LOS ANGELES – Los Angeles County Sheriff Alex Villanueva announced on Tuesday that the department has launched a criminal investigation into how the media obtained a use-of-force video showing an LASD deputy kneeling on the head of a handcuffed inmate.
During press conference, Villanueva shared photos of the three people in the investigation – her political opponent Eli Vera, Inspector General Max Huntsman and Los Angeles Times reporter Alene Tcheckmedyian.
A screenshot of a presentation given by LA County Sheriff Alex Villanueva on April 26, 2022.
“The matter is being investigated. It involves stolen property that was illegally removed by people with criminal intent. This will be investigated,” Villanueva said, adding that other agencies are said to be involved in the case.
When asked if LA Times reporter Chekmedyian was under investigation, Villanueva replied: “The act is under investigation…so all parties to the act are under investigation. under investigation. That’s why we’re investigating.”
“She [Tchekmedyian] received information, then she used it for her own use. What she legally receives and uses for her own use and what she illegally receives or the LA Times uses…that’s a very complex part of the law…freedom of the press…but when it’s material stolen, at some point you actually become part of the story…so it’s up to the LA Times to decide that,” he added.
Villanueva declined to answer questions from LA Times reporters who attended the press conference.
LA Times editor Kevin Merida posted the following statement in response:
In a statement on her social media late Tuesday, Villanueva clarified that the department was not pursuing criminal charges against Chekmedyian herself. “We have no interest in pursuing, and we do not pursue, criminal charges against journalists,” the statement read in part.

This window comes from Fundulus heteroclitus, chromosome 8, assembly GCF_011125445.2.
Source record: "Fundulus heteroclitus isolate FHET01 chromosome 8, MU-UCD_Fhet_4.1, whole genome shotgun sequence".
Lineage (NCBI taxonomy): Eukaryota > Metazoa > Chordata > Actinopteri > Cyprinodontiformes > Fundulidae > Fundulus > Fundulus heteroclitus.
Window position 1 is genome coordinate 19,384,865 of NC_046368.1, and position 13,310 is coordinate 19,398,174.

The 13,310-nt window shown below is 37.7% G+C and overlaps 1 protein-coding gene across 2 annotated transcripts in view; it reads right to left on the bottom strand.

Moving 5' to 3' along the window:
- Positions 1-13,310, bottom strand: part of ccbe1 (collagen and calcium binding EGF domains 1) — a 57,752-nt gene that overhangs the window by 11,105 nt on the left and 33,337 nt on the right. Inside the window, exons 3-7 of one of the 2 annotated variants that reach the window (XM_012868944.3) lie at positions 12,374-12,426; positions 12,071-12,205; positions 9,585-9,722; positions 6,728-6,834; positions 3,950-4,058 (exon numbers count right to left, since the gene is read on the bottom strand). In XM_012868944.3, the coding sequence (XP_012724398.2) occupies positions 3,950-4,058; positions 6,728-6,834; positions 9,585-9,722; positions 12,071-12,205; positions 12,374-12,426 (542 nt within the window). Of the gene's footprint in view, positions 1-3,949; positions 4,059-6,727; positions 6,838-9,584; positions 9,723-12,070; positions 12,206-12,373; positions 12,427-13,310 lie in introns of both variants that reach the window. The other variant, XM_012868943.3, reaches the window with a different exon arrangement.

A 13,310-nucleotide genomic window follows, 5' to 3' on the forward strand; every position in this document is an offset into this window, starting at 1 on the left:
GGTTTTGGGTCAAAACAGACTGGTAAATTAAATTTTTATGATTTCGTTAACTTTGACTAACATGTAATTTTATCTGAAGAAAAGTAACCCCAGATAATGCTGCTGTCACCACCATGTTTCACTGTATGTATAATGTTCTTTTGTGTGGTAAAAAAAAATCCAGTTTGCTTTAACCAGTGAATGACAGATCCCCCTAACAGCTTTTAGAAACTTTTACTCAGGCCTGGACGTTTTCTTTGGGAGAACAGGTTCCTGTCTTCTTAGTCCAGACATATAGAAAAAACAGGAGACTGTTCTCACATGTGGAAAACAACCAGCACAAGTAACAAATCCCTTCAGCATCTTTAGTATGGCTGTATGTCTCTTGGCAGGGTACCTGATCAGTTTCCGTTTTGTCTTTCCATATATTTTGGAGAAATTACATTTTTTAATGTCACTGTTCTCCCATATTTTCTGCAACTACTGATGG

Later in his press conference, Villanueva addressed a lawsuit brought by a “disgruntled employee” alleging he routinely blocked or obstructed investigations and covered up misconduct to avoid bad press during his re-election campaign.
“The foundation of this whole lawsuit is bogus. Everything about this lawsuit is bogus. When you put it all into context, you realize that there are a lot of people working in concert and in coordination. That includes the LA Times , which includes people who obviously to beat me electorally, that includes the inspector general appointed by the board of directors and the civil oversight commission,” Villanueva said. “A lot of people work overtime and they do it from best they can, so there will be more nonsense thrown at me until June 7, but that’s the way it is.”
In his trialCommander Allen Castellano claims to have sent the video of the incident of March 10, 2021 to Deputy Sheriff Robin Limon immediately afterwards.
The man in custody, Enzo Escalante, was slightly injured. Deputy Douglas Johnson held Escalante handcuffed with his knee after punching the deputy in the face.
Villanueva went on to say that the department was “more than happy to testify” regarding this lawsuit.
Castellano claims the sheriff delayed an administrative investigation into the deputy’s actions for nearly a month and prevented the department’s Internal Criminal Investigations Bureau from reviewing the incident.
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“We’ve got some serious issues to deal with there. We’ve got violent crime. We’ve got homelessness out of control…funding…and on top of that I have this whole orchestrated circus for the ends of policies only,” he added. “And too bad I don’t have people, journalists, the LA Times. Maybe you should start clarifying exactly what you did with it, who did you get it from and when did you get it? -you got… maybe that’s a question for you to answer,” Villanueva told the LA Times.
Los Angeles County Supervisor Hilda Solis released a statement on Tuesday saying she was calling on the state’s Attorney General to investigate Villanueva for an “unconscionable and dangerous series of actions like today’s,” referring to Villanueva summoning a press conference with county resources to go after political enemies.
“The latest attack on LA Times reporter Alene Tchekmedyian is another dangerous example of Sheriff Villanueva attacking the media and the First Amendment,” Solis said. “This matches his past harassment of other women, including KPCC reporter Josie Huang as well as myself and other county officials.
“Putting Alene’s photo up at today’s press conference and making it look like she’s committed a crime is not just an attack on Alene but on the entire journalistic community. is criminal is the Sheriff’s cover-up of deputies using excessive force against an incarcerated person, including kneeling on their neck for three minutes What is not criminal, however, is that Alene and other journalists talk about it.
City News Service contributed to this report.